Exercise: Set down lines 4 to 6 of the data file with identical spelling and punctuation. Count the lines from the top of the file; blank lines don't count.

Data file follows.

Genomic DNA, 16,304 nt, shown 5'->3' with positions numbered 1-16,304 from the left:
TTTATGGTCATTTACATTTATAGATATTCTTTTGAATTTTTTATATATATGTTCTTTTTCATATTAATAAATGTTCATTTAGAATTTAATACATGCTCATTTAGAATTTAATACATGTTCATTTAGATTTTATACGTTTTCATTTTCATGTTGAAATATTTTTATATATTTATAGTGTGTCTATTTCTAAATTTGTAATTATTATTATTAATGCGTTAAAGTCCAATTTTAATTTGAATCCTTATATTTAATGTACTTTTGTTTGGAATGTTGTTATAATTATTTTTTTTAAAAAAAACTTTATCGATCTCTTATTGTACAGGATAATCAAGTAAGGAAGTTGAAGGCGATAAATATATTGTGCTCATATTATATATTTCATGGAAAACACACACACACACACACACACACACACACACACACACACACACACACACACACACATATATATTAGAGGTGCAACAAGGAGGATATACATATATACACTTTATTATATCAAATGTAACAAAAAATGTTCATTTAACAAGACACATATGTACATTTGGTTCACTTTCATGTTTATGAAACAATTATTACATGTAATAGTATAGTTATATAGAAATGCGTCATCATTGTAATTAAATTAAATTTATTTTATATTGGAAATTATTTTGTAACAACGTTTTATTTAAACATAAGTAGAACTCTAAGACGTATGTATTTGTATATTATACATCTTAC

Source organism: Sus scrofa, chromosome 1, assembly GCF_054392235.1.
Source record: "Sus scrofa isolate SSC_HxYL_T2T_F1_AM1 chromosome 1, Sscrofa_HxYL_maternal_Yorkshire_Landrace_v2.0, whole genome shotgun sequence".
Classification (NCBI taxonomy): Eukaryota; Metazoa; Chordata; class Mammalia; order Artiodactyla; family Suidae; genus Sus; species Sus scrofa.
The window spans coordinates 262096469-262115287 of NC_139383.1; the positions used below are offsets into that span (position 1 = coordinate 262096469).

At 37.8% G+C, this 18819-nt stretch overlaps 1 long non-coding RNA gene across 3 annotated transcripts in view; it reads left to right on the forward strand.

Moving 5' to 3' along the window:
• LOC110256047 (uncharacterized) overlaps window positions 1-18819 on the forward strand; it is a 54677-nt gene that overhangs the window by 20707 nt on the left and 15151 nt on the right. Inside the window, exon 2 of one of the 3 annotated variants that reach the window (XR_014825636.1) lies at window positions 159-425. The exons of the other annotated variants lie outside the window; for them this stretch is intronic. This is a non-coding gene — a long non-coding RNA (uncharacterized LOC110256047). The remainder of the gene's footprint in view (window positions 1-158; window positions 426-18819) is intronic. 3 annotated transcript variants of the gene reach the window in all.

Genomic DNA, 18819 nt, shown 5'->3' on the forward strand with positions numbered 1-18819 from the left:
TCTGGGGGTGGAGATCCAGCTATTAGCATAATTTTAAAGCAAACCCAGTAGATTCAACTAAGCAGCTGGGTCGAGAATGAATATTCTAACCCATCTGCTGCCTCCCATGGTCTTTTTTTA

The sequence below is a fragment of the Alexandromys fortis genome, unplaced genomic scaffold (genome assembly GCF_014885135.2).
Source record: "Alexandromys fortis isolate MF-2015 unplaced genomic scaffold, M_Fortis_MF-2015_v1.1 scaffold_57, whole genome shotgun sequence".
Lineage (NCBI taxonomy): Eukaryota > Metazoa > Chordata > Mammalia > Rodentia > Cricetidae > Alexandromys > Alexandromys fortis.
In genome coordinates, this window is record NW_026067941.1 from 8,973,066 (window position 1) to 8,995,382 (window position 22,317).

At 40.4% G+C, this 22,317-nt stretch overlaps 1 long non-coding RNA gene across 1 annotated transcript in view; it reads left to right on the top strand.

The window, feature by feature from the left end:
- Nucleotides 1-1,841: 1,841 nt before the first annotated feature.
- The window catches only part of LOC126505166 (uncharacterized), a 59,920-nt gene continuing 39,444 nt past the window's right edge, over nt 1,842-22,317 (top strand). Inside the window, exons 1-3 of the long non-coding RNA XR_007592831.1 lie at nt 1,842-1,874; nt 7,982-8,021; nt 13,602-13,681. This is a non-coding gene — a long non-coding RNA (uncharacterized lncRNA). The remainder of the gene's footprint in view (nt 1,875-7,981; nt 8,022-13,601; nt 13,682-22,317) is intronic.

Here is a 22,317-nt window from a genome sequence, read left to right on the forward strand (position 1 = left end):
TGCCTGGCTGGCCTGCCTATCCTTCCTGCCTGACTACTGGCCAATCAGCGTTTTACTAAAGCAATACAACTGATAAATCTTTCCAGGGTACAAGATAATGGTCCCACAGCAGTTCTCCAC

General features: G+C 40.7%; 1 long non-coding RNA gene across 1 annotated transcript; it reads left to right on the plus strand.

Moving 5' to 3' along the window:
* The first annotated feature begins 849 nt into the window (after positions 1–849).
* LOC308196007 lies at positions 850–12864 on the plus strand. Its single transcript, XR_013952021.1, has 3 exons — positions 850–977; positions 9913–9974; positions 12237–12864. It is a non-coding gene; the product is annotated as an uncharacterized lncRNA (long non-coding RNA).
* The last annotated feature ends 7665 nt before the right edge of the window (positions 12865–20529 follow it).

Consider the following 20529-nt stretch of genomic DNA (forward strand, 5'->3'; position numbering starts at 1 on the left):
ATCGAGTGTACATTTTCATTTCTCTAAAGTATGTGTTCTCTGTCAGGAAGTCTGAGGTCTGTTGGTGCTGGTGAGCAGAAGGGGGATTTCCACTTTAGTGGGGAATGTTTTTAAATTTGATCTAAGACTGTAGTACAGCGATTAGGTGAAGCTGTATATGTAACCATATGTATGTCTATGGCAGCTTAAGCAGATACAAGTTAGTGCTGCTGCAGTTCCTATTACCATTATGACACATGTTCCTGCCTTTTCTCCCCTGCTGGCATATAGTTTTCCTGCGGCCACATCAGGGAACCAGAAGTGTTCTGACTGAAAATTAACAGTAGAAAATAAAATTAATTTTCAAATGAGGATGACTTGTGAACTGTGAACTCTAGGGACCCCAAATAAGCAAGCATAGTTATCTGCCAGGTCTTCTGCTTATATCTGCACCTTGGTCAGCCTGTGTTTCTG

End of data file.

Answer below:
Source record: "Sus scrofa isolate SSC_HxYL_T2T_F1_AM1 chromosome 1, Sscrofa_HxYL_maternal_Yorkshire_Landrace_v2.0, whole genome shotgun sequence".
Classification (NCBI taxonomy): Eukaryota; Metazoa; Chordata; class Mammalia; order Artiodactyla; family Suidae; genus Sus; species Sus scrofa.
The window spans coordinates 262096469-262115287 of NC_139383.1; the positions used below are offsets into that span (position 1 = coordinate 262096469).